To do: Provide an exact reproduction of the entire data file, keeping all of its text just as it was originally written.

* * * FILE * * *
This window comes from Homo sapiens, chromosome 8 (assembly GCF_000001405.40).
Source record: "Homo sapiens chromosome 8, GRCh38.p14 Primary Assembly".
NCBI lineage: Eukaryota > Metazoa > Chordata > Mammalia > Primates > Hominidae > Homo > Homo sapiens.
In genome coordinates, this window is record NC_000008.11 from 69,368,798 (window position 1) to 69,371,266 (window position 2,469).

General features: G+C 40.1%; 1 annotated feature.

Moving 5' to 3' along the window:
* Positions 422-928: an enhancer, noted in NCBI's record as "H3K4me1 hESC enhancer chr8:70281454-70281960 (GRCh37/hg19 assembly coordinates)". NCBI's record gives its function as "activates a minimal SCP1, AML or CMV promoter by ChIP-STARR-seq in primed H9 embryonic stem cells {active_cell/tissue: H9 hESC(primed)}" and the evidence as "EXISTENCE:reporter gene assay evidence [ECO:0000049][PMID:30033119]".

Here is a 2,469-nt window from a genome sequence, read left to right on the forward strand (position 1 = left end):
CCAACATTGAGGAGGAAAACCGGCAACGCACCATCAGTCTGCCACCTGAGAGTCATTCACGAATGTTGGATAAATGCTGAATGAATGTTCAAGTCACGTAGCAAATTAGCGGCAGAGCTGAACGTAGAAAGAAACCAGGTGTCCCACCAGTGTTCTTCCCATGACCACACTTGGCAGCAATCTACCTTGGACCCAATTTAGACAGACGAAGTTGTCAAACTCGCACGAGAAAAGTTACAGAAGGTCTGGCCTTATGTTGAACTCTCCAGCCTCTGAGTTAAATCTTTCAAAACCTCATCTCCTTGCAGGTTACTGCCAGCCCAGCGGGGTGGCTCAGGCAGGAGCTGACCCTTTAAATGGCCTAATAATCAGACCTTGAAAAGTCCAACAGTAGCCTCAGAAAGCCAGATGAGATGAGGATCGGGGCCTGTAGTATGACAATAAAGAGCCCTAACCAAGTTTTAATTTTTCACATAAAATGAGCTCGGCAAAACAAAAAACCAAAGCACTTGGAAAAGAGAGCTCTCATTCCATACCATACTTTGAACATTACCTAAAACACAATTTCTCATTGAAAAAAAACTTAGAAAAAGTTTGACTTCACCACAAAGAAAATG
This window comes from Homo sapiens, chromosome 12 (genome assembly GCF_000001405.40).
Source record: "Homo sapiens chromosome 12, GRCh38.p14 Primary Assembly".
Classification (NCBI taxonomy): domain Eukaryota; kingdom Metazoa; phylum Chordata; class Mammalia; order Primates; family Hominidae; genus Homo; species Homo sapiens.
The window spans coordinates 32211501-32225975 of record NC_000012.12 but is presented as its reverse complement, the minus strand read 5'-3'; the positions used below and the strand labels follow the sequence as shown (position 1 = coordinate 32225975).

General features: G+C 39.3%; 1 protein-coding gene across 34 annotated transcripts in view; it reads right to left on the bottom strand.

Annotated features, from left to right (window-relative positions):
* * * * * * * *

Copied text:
This window comes from Homo sapiens, chromosome 8 (assembly GCF_000001405.40).
Source record: "Homo sapiens chromosome 8, GRCh38.p14 Primary Assembly".
NCBI lineage: Eukaryota > Metazoa > Chordata > Mammalia > Primates > Hominidae > Homo > Homo sapiens.
In genome coordinates, this window is record NC_000008.11 from 69,368,798 (window position 1) to 69,371,266 (window position 2,469).

General features: G+C 40.1%; 1 annotated feature.

Moving 5' to 3' along the window:
* Positions 422-928: an enhancer, noted in NCBI's record as "H3K4me1 hESC enhancer chr8:70281454-70281960 (GRCh37/hg19 assembly coordinates)". NCBI's record gives its function as "activates a minimal SCP1, AML or CMV promoter by ChIP-STARR-seq in primed H9 embryonic stem cells {active_cell/tissue: H9 hESC(primed)}" and the evidence as "EXISTENCE:reporter gene assay evidence [ECO:0000049][PMID:30033119]".

Here is a 2,469-nt window from a genome sequence, read left to right on the forward strand (position 1 = left end):
CCAACATTGAGGAGGAAAACCGGCAACGCACCATCAGTCTGCCACCTGAGAGTCATTCACGAATGTTGGATAAATGCTGAATGAATGTTCAAGTCACGTAGCAAATTAGCGGCAGAGCTGAACGTAGAAAGAAACCAGGTGTCCCACCAGTGTTCTTCCCATGACCACACTTGGCAGCAATCTACCTTGGACCCAATTTAGACAGACGAAGTTGTCAAACTCGCACGAGAAAAGTTACAGAAGGTCTGGCCTTATGTTGAACTCTCCAGCCTCTGAGTTAAATCTTTCAAAACCTCATCTCCTTGCAGGTTACTGCCAGCCCAGCGGGGTGGCTCAGGCAGGAGCTGACCCTTTAAATGGCCTAATAATCAGACCTTGAAAAGTCCAACAGTAGCCTCAGAAAGCCAGATGAGATGAGGATCGGGGCCTGTAGTATGACAATAAAGAGCCCTAACCAAGTTTTAATTTTTCACATAAAATGAGCTCGGCAAAACAAAAAACCAAAGCACTTGGAAAAGAGAGCTCTCATTCCATACCATACTTTGAACATTACCTAAAACACAATTTCTCATTGAAAAAAAACTTAGAAAAAGTTTGACTTCACCACAAAGAAAATG
This window comes from Homo sapiens, chromosome 12 (genome assembly GCF_000001405.40).
Source record: "Homo sapiens chromosome 12, GRCh38.p14 Primary Assembly".
Classification (NCBI taxonomy): domain Eukaryota; kingdom Metazoa; phylum Chordata; class Mammalia; order Primates; family Hominidae; genus Homo; species Homo sapiens.
The window spans coordinates 32211501-32225975 of record NC_000012.12 but is presented as its reverse complement, the minus strand read 5'-3'; the positions used below and the strand labels follow the sequence as shown (position 1 = coordinate 32225975).

General features: G+C 39.3%; 1 protein-coding gene across 34 annotated transcripts in view; it reads right to left on the bottom strand.

Annotated features, from left to right (window-relative positions):